“Home”, is another swampy, sparse blues, and another strong vocal. Harp licks give it the Deep South flavour. Putting me in mind, like a lot of the set here, of the likes of Tony Joe White, Eric Bibb and Keb Mo and their premier roots/blues/gumbo.
“Breakeven Blues” livens thing up a tad, with a jaunty acoustic resonator-focused ditty; understated playing that should be respected, and the vocal once again, on point.
“Happy Broke And Free”, the album’s second single, features one of my pet hates on a recording: whistling!!! Like nails scraping down a blackboard to my ears!
But it’s a good song which reminded me of early Ray Davies/The Kinks and the late and great Ronnie Lane. A commercial cut, ready-made for a radio single (edited to lose the damn whistling, plleeease!!)
“Skylight”, sounds more like a work in progress to me. More folk than blues/roots. The electric track pops up at track six: “I Long For A Sail”. Grunged-up blues-rock, a la Rory Gallagher/Free/Bad Company. Eddie’s vocal phrasing and timbre in the same pocket as Paul Rodgers and the guitar licks are superb.
“Bird Cage Blues” marks the half way point on the album, and returns to the raw and stripped back acoustic blues. Love the laid back but still gutsy guitar brush strokes, which contrasts nicely with Eddie’s full of heart vocal delivery. A stand out track.
“River Song” sees Eddie slip back into the Paul Rodgers/Free/Bad Company vibe, with a restrained vocal, bubbling guitar and distorted harp licks. Will become a favourite for his fans, I am sure.
“Falling” delivers some light and shade to the more groove-laden, up-tempo stuff, on a track that comes in at less than two minutes. Preceding “Kitchen Boogie”, with his harp playing the focus, and no vocal this time. It does what it says on the tin: Boogies. Note: Other rooms are available to strut your stuff in, to this fun cut!
“Lazy Sunday” is another one like “Skylight”, which just didn’t do it for me. Second instrumental of the set, “Amazing Grace”, the traditional gospel number that Eddie makes his own on national steel guitar; just the guitar on a slow melancholic tip.
The sole cover on this album, Eddie played the song at his best friend’s funeral and it is included here as a heartfelt act of remembrance to those we lost from Covid.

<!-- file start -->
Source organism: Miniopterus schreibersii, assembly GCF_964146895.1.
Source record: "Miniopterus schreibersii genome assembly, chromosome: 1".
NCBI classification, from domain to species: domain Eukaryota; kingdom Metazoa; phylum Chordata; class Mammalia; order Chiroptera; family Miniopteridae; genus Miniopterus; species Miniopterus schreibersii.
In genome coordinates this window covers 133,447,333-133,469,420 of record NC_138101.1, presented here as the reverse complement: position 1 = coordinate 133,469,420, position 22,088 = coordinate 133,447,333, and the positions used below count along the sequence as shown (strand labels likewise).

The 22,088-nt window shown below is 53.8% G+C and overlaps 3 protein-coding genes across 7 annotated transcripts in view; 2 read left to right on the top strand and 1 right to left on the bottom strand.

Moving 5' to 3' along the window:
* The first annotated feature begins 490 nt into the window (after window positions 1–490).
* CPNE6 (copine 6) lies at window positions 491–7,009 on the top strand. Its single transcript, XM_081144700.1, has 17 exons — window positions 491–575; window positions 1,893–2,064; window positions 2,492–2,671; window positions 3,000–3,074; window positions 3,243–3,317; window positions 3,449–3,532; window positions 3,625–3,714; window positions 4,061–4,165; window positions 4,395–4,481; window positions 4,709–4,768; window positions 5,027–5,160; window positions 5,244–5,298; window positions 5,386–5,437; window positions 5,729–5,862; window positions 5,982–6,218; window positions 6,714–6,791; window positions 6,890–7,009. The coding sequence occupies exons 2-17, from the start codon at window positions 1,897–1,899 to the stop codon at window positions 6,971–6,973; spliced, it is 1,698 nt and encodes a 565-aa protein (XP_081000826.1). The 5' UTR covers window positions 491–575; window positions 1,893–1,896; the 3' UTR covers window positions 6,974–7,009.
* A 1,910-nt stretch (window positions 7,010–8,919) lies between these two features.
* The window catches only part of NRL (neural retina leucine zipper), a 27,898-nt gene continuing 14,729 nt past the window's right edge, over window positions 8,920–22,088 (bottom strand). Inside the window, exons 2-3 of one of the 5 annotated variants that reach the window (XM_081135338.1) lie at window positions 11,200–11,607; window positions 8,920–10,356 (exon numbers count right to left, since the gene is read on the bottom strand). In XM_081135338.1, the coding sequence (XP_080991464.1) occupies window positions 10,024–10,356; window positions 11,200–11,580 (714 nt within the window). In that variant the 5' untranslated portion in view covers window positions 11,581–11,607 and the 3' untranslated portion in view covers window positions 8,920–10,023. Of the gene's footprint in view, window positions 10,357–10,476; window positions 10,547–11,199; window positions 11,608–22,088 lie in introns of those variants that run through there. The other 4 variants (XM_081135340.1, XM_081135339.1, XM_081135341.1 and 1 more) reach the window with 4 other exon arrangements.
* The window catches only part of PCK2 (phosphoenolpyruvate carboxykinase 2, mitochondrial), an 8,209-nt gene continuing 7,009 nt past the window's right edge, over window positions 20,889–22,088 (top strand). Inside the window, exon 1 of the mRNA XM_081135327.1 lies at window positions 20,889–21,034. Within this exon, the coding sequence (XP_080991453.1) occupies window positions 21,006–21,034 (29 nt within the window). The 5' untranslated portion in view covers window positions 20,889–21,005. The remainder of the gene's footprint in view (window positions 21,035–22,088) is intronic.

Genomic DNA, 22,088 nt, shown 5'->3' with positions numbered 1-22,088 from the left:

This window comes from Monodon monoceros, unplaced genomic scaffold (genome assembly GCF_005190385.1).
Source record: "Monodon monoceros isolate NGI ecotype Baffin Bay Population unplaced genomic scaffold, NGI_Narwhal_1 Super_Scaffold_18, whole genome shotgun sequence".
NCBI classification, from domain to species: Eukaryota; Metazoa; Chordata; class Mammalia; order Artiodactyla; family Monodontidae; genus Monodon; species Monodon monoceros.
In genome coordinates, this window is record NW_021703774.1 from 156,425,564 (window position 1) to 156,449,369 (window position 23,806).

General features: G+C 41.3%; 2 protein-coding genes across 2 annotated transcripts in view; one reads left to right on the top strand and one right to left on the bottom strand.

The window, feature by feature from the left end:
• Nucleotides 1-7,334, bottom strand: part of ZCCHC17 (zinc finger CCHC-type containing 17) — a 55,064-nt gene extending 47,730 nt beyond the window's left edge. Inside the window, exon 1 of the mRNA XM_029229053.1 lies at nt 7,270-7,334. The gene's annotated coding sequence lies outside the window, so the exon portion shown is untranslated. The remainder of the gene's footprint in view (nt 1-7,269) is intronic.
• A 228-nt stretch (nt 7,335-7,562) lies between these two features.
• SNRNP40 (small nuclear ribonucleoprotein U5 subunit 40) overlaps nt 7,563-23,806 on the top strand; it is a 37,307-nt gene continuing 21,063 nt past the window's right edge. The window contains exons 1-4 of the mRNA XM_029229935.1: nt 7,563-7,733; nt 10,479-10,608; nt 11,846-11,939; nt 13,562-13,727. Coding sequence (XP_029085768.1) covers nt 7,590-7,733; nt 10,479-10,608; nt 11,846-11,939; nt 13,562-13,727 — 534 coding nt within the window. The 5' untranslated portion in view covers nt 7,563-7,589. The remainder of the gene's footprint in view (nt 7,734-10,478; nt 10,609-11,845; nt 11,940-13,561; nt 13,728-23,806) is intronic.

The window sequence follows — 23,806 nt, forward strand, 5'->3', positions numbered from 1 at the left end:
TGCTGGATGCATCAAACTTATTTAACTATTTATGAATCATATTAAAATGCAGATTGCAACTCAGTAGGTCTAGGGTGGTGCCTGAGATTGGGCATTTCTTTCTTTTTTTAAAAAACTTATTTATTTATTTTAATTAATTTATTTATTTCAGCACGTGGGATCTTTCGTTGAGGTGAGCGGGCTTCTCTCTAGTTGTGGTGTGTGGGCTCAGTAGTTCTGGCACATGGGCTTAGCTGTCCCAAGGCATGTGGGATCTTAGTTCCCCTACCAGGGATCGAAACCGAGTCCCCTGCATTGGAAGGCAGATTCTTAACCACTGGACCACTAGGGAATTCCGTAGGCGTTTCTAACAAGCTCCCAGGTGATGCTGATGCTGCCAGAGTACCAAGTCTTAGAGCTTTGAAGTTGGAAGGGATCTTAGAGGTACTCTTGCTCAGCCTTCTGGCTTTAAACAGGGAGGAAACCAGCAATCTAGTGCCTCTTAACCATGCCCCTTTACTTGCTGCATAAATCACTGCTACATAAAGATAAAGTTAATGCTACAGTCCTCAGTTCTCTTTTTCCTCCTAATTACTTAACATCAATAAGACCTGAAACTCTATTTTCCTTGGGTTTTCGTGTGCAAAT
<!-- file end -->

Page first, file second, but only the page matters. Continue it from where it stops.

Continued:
This version evokes back-porch family gatherings on the cotton plantations of the Deep South back in the day….
You can keep your shredders and those blues axe men who play 30 notes a second with zero feel or soul. Gimme more of this stuff please…..The Cohen Brothers should get a load of these tracks for a sync’ deal for their next movie or TV drama. Perfect fit.
Penultimate track, the funky blues, “Too Much Choice” is a neat job. I liked the lyrical idea: “There’s too much choice of the wrong kind of things”. Amen to that. The album closes in fine style with the instrumental “Country Walk”, and Eddie’s skilful finger picking to the fore on an infectious country-blues riff.
Eddie Martin has surely got to be be the finest exponent of acoustic blues in the UK, and right up there with the best of the more well known international artists too.
A Blues Master”, say the New Jersey Times. “Phenomenal Guitarist – the stuff of legend”, says Guitarist magazine. Legendary broadcaster Pauls Jones calls Eddie’s stuff, “Excellent.”
Well, no argument here with those plaudits and accolades. Real blues for a change, from a gifted and versatile artist who should have become a household name by now, if it’s based on talent, that is….He has certainly paid his dues and stayed the course.
By Steven George
(2 / 5) ‘OK Zone’
(3 / 5) ‘Decent Zone’
(4 / 5) ‘Super Zone’
(5 / 5) ‘Awesome Zone’